The Buffalo Niagara Medical Campus in Buffalo, New York is so successful today, it’s hard to imagine it didn’t always exist. But it dates only to 2002, when five institutions agreed to collaborate in planning their adjacent properties and recruiting others to join them on the 120-acre campus.
How successful has BNMC been? Matt Enstice, its president and CEO, recites the numbers off the top of his head: from 4.5 million square feet in 2002 to 9 million today; from 7,500 employees to 16,000; from five institutions to nine anchor institutions plus 150 nonprofits and companies. Fueling all this has been $1.4 billion in private and public investment.
So when Enstice and others began talking about the campus idea in 1999, everyone could see its merits, right? Well, no. The five original institutions, which included a hospital, a cancer research and treatment center, a university, an independent research institute, and a large medical practice, didn’t exactly oppose the idea but weren’t convinced it would work, either.
“It took a huge amount of volunteer time,” to get the medical campus idea off the ground, said one of the founders, Tom Beecher, an attorney and veteran civic leader. Assurances were made to the institutions: This would not be a governance organization and would not replace existing boards. Skeptical neighborhood organizations had to be convinced that these institutions would welcome their ideas. Foundations and political interests had to be persuaded.
And then there was the sheer weight of cynicism. You see, the idea of a medical campus in Buffalo wasn’t a new one in 1999. It had been tried before. Several times. At one point Enstice gathered all the failed plans. “I had a stack of plans up to my waist,” he remembers, “and I’m six feet tall.”
So how did Enstice, Beecher, then-Mayor Anthony Masiello, and consultant Richard Reinhard turn the idea of a collaborative, entrepreneurial medical campus from repeated failure to success?
They did it the way great civic leaders always do these things: They saw the way forward, creating not just a plan but a strategy. That’s a critical distinction. Lots of people, it seems, are good at creating plans, but it’s a rare leader who knows how to move from plan to reality.
This was the case in Buffalo in the 1990s, where many could see the city’s needs. (A big one: What could replace our fading manufacturing economy?) Some could even see solutions. (How about building around one of our bright spots, the city’s medical and biosciences economy . . . perhaps by centering it in a campus?)
But only an experienced and respected leader could see how to put the pieces together by assembling a team of planners, advocates, and strategists, anticipating the objections they would face, shaping the arguments, finding money for starting the effort, identifying early wins, and building momentum.
Fortunately, Buffalo had such a leader in Mayor Masiello. His talents lay in three areas: He had relationships with the right people, he knew how government worked and what it could do, and he was a natural cheerleader. He also had a good sense of timing. He recognized that, in 1999, there were changes at the top of the medical community, so there was a little more openness to trying something new.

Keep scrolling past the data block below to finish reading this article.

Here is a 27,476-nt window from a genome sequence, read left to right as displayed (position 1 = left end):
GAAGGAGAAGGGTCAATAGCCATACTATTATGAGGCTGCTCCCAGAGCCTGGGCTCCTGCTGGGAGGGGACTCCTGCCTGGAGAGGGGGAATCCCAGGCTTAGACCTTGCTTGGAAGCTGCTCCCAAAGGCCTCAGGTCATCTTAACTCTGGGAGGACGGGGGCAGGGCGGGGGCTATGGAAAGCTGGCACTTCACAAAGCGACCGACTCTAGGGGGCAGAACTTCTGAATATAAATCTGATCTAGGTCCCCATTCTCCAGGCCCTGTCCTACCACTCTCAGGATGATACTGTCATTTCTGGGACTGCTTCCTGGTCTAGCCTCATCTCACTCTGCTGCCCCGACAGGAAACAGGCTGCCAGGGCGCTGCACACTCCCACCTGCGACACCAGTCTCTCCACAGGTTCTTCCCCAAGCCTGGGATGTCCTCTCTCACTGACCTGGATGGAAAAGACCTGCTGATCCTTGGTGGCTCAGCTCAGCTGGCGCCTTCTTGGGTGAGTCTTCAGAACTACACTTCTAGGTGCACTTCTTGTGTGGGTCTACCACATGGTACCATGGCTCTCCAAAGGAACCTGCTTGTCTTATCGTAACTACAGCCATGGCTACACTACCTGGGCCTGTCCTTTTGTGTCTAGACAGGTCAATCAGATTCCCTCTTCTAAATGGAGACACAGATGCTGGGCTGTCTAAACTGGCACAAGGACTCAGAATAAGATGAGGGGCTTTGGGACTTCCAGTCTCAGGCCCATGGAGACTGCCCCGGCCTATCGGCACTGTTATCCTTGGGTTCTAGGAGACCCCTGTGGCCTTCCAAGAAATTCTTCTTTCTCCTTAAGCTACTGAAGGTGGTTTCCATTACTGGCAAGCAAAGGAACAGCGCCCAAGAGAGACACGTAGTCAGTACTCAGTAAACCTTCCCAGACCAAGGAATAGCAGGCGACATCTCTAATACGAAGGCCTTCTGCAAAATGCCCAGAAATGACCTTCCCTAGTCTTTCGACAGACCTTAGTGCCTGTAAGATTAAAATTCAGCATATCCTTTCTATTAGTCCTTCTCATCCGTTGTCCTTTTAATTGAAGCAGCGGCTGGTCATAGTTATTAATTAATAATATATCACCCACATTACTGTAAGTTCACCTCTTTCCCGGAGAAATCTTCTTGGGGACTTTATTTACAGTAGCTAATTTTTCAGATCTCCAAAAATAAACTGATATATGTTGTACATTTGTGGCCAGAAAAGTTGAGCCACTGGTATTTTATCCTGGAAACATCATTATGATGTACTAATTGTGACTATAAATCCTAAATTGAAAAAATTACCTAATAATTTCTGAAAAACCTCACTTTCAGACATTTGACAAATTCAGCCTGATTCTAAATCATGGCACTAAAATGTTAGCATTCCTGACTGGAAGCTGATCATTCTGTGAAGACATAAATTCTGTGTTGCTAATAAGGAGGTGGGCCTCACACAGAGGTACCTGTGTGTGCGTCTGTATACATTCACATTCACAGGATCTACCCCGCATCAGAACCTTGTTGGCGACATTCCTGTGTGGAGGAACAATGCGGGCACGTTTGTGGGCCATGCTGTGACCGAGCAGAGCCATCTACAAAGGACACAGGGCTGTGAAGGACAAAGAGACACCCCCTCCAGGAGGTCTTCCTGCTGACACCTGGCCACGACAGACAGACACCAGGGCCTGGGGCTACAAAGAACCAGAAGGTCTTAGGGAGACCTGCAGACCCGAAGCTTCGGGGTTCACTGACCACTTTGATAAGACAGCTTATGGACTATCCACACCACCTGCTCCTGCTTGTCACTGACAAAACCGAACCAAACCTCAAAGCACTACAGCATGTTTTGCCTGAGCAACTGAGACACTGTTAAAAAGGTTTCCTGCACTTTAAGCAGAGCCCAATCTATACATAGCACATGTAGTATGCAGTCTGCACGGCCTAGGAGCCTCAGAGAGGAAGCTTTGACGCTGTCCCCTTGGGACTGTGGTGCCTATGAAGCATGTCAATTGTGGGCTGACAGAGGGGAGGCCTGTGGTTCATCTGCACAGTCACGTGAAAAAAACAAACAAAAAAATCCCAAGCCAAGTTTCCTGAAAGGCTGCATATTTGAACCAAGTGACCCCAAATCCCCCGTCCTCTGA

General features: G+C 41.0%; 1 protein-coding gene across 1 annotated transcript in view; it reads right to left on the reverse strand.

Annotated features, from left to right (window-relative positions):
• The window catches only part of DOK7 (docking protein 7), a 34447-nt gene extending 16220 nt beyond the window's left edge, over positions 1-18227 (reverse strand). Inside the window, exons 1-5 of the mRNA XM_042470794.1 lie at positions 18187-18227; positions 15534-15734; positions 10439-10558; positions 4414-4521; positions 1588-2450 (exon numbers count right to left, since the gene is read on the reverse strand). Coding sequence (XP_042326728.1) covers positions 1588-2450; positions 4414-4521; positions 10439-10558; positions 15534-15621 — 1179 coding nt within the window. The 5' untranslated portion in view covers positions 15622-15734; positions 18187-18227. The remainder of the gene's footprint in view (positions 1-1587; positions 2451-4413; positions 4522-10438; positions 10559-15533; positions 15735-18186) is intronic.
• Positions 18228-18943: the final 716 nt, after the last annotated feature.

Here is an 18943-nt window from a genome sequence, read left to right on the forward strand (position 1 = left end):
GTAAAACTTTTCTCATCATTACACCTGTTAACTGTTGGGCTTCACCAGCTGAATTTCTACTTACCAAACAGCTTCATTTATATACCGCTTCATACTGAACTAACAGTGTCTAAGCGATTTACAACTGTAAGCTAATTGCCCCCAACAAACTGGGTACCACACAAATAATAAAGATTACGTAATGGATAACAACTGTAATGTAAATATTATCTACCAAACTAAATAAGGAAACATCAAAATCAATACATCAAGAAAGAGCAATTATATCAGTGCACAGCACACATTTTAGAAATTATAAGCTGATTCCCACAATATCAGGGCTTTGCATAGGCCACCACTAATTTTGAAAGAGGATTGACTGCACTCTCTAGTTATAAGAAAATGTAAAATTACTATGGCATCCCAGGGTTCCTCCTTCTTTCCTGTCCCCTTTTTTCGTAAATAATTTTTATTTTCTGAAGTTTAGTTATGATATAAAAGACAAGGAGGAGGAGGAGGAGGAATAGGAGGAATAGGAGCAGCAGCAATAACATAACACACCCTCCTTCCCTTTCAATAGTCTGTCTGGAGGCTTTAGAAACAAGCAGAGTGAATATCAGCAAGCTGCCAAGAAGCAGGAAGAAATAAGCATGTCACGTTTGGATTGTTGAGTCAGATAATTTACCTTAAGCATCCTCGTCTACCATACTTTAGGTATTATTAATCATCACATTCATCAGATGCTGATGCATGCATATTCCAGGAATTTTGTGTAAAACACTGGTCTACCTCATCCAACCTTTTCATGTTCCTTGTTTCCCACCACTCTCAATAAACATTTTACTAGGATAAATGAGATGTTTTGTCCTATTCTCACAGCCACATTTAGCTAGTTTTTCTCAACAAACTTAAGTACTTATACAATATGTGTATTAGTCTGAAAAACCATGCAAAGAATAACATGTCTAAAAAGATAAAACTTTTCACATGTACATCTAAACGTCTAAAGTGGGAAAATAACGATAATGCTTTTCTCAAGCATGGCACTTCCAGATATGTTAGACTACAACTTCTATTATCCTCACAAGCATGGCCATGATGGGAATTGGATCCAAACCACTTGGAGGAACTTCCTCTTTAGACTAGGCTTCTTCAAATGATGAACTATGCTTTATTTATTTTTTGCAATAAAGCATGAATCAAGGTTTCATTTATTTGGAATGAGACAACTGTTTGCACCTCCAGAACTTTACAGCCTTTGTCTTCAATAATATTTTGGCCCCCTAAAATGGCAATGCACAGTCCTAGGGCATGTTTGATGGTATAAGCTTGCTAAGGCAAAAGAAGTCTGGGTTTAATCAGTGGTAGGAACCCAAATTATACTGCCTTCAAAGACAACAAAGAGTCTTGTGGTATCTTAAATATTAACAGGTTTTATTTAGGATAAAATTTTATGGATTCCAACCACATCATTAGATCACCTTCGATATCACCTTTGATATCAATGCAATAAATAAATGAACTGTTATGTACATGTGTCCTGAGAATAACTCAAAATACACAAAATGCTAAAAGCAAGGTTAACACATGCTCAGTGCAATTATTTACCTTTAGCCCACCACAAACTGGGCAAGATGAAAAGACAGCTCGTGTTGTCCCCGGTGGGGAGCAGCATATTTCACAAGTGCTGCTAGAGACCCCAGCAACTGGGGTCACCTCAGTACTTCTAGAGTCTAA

His first step was probably the most important one. Masiello picked the right people for this project. Beecher had deep relationships in the philanthropic and health care communities (he had chaired one of the hospital boards). Enstice and Reinhard, who had been Masiello’s chief of staff, were natural organizers with a deep understanding of communities. And Masiello was comfortable leading from behind, as cheerleader, early funder, and remover of political obstacles.
Along the way these four made smart tactical choices. Example: How they invited people into the planning effort. Their rule: You could participate only if you brought money, which they called “skin in the game.” This built commitment to the project and cleared out the time-wasters and political hangers-on who had bogged down earlier efforts. Another example: When they created the BNMC board, they suggested each of the large institutions have two representatives, one of whom must be the institution’s chair. Their thinking: While the CEO would be focused on the institution, the chair would have a longer, broader view of the city’s wellbeing. Again, it built commitment to the idea of a collaborative campus.
There were a half-dozen other things the team did well, from finding and exploiting early “wins” to involving the neighborhoods in exactly the right way. Knowing that Buffalo was, as Masiello puts it, a “seeing-is-believing town,” they led leadership tours of successful medical campuses around the country.
But none of this would have been possible without the decisions made early on by Mayor Masiello: When is the right time to get started? Who are the right people to lead this effort? What obstacles will they face? And what can I do to help them succeed?
A version of this posting appeared on the Governing website.
Photo of the medical campus and downtown Buffalo, courtesy of the Buffalo Niagara Medical Campus.